Yes these are expensive drives, if you need the speed increase they are worth it. Just wait for a sale before buying.
Would I purchase this again? Yes.
Would I recommend this to a friend? Yes.
- WARNING: Wall of text to follow are tips about installing the SSD -
Enable the AHCI driver in the BIOS before installing the OS. Do this for a fresh install of Windows, enabling this on an existing install of Windows can be sort of tricky.
Having a second HDD in the machine to store the disk image makes the install of the SSD so much easier, you can also store the disk image on a external USB HDD, or burn the image to several DVDs.
1) First get rid of any temp files, empty your browser cache, unused program install files, all unnecessary junk, and empty the Recycle Bin; you don't need to make the drive image any bigger that it has to be, seriously, you want a small image.
If the HDD you are making an image of is larger (in Gigabytes) than the SSD:
a) Move as much data as you can (like music) off to another drive.
b) Go into Disk Management, right click on your C: drive and click on
Shrink Volume, give yourself maybe 2048 Megabytes of wiggle room
and shrink your partition or else the Microsoft Image Recovery tool
will choke and give you a "No recoverable disk" error message.
2) I used Windows 7's Backup & Restore utility to image my boot (C:\) drive and store the image on the 2nd HDD.
3) You'll be prompted to create a "system repair disc", find a blank CD and follow the prompts to burn yourself one and leave the CD in the machine.
4) If your machine is set up to boot from the CD drive then simply reboot, if not, please go into your BIOS and change the boot order to have the CD as the first boot device.
5) Among other things the repair disc should find your backup image of your C:\ drive, if not just point it to where you stored it.
6) My memory is a bit fuzzy, I installed the SSD about 7 months ago, the SSD comes unformatted from Intel and I'm pretty sure that the system repair disc will format the SSD before it loads the image onto it (it has to or else you wouldn't be able to write to the SSD).- EDIT - I just installed the new Intel SSD in my laptop, the system repair disc imaging tool don't care if the new drive is formatted or not, it will do it if the new drive needs it.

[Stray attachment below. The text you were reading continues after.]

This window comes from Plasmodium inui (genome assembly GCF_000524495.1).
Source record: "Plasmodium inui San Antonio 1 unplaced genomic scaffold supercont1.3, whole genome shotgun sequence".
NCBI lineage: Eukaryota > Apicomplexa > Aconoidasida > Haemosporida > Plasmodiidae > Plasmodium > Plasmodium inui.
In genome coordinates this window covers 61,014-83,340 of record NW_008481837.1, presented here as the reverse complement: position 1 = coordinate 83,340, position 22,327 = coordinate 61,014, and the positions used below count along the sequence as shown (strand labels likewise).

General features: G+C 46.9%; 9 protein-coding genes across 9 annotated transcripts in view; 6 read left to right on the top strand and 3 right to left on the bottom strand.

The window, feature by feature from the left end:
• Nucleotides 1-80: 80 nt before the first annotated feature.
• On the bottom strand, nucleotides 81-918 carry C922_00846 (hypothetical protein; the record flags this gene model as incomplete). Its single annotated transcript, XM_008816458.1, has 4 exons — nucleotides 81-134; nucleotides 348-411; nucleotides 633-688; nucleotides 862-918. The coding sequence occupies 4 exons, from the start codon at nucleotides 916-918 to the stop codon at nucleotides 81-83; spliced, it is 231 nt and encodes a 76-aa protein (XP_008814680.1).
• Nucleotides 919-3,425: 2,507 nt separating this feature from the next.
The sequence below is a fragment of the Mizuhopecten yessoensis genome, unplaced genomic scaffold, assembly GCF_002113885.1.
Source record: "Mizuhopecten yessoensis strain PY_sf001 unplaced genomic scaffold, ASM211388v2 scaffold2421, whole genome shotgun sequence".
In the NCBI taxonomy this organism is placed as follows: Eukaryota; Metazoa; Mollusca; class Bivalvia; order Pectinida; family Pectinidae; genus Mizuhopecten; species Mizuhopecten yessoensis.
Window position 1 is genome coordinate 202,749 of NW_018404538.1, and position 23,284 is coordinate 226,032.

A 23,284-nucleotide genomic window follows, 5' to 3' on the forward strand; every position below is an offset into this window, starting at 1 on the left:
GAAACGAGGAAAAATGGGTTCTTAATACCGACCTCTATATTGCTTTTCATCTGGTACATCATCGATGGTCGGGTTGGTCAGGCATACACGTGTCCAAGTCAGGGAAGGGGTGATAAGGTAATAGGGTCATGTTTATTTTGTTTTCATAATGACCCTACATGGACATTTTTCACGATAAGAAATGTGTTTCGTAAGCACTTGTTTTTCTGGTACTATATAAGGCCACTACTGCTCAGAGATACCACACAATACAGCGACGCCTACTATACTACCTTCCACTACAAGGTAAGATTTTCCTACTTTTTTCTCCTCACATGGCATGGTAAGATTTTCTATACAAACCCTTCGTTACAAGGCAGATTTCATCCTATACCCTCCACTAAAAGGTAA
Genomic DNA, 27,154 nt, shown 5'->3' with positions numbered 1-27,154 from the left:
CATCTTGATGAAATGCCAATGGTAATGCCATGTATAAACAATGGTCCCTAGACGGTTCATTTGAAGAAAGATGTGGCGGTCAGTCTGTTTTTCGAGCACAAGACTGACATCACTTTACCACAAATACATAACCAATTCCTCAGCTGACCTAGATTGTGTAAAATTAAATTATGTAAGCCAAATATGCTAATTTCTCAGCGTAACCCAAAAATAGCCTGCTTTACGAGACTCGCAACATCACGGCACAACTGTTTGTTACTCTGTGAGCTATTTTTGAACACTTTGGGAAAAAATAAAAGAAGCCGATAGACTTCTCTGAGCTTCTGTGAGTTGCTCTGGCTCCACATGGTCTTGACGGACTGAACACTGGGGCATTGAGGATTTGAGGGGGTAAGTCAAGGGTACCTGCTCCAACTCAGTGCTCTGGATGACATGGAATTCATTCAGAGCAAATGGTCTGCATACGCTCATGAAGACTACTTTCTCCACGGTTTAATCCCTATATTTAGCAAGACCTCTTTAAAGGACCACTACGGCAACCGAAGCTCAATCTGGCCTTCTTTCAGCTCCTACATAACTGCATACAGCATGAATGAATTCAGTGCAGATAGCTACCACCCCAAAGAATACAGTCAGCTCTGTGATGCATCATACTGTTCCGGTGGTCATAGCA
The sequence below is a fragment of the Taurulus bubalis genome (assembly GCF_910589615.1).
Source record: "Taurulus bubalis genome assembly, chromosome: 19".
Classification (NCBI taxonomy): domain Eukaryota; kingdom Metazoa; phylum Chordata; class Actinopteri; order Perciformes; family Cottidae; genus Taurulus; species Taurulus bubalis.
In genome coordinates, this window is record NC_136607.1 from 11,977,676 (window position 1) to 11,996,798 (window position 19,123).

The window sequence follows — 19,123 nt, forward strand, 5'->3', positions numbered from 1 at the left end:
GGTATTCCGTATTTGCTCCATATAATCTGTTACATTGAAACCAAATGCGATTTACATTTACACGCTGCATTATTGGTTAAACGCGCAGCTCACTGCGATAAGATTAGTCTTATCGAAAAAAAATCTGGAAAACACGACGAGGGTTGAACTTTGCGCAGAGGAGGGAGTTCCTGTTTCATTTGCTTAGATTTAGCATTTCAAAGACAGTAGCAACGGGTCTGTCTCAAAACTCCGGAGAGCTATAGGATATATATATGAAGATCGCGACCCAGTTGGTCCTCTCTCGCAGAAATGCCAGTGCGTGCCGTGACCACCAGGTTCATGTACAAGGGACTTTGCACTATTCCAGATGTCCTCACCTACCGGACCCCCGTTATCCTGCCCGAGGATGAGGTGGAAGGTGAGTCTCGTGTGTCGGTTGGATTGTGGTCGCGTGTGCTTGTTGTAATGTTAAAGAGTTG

7) Remove the system repair disc and reboot, you're almost done.
8) After your machine boots from the SSD (notice the speed) you should go to http://www.intel.com/go/ssdtoolbox and download the latest version of their toolbox and install it. In the "Toolbox" you'll find "Intel SSD Management Tools" under that, you'll find the "System Configuration Tuner", run that tool to configure your system for optimal SSD operation & life, also run the "Intel SSD Optimizer" once a week to prevent slow-down of the SSD.
- EDIT -
9) All of the current Intel 320 series SSDs will have the latest firmware, as of today. 11/08/2011, the latest firmware version is 4PC10362), my new SSD had the latest firmware installed.
TRIM = Garbage Collection or disk cleanup for SSDs, Windows 7 natively supports TRIM, Windows XP will support TRIM via the Intel SSD Optimizer tool in their Toolbox.
Enable the AHCI driver in the BIOS before installing Windows, it's tricky to do after Windows has been installed but it's do-able.
Move your "My Documents" folder to your 2nd HDD if you have one.
In the Intel SSD Toolbox, run the "Intel SSD Optimizer" tool once a week to prevent SSD slow-down.
NEVER use your disk defrag utility on an SSD (doing so will shorten its life).
Info on the "bug" the Intel 320 series SSDs had:
July ~ August 2011 a bug was discovered in Intel's 320 series SSD...
8/17/2011 3:30:00 PM Anand Lal Shimpi, (of anandtech.com fame, yes, THAT Anand) wrote an update titled "Intel SSD 320 Firmware Posted, Addresses Bad Context 13x Error" He reports "Intel announced that it had found the root cause of the power cycle bug that could leave your SSD 320 in a mostly unusable 8MB state..."
"For users unfamiliar with the issue, an Intel SSD 320 Series drive may exhibit a drive capacity of 8MB and an electronic serial # field containing a message of “BAD_CTX 0000013x” caused by an unexpected power loss under specific conditions. Once this error occurs, no data on the SSD can be accessed and the user cannot write to or read from the SSD."
Intel has posted a firmware update for the Intel® SSD 320 Series (firmware 4PC10362) which addresses the Bad Context 13x Error AKA "Power Cycle Bug"
To get the latest firmware please Google this: Intel® SATA Solid-State Drive Firmware Update Tool and choose the link from "downloadcenter.intel.com"
Direct link to that page: http://downloadcenter.intel.com/Detail_Desc.aspx?agr=Y&DwnldID=18363
There's an Intel video on YouTube on how to update your firmware, it's titled "Intel SSD How To Series - Updating Firmware"
Direct link to the video: http://www.youtube.com/watch?v=QpYEIwPXDXk
I hope this helps